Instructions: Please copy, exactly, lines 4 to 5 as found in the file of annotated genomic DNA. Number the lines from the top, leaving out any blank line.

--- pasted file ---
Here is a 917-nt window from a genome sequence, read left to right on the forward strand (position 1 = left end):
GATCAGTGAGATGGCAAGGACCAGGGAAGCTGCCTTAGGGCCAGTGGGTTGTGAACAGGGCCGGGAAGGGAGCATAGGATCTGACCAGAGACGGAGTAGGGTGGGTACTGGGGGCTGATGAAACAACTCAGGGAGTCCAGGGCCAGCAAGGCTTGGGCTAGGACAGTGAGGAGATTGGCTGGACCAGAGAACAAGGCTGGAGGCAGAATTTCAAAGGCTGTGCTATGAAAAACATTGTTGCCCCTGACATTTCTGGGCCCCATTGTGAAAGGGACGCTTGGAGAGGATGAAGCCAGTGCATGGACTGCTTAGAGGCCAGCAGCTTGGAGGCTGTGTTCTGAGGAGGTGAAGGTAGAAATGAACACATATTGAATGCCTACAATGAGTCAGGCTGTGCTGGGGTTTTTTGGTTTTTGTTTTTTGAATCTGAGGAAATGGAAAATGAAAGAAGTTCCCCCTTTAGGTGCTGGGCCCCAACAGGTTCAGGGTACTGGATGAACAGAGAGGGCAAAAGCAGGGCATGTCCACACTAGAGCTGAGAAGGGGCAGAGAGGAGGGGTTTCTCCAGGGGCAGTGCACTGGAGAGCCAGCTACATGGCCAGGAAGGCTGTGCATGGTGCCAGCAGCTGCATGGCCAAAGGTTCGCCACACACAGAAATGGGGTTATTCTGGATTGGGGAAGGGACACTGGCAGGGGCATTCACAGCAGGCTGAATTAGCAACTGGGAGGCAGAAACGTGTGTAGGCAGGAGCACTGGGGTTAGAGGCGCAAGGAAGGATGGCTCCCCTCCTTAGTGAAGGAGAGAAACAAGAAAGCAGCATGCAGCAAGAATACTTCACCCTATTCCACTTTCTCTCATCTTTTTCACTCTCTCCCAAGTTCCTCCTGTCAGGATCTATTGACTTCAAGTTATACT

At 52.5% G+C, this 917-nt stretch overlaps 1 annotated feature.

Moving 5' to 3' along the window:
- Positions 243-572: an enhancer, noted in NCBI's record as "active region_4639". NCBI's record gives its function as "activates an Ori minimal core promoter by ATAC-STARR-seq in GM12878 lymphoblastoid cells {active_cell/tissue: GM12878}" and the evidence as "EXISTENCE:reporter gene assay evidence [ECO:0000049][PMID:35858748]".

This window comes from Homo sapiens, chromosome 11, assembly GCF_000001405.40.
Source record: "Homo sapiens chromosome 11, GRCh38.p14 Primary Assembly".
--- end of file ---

Moving 5' to 3' along the window:
- Positions 243-572: an enhancer, noted in NCBI's record as "active region_4639". NCBI's record gives its function as "activates an Ori minimal core promoter by ATAC-STARR-seq in GM12878 lymphoblastoid cells {active_cell/tissue: GM12878}" and the evidence as "EXISTENCE:reporter gene assay evidence [ECO:0000049][PMID:35858748]".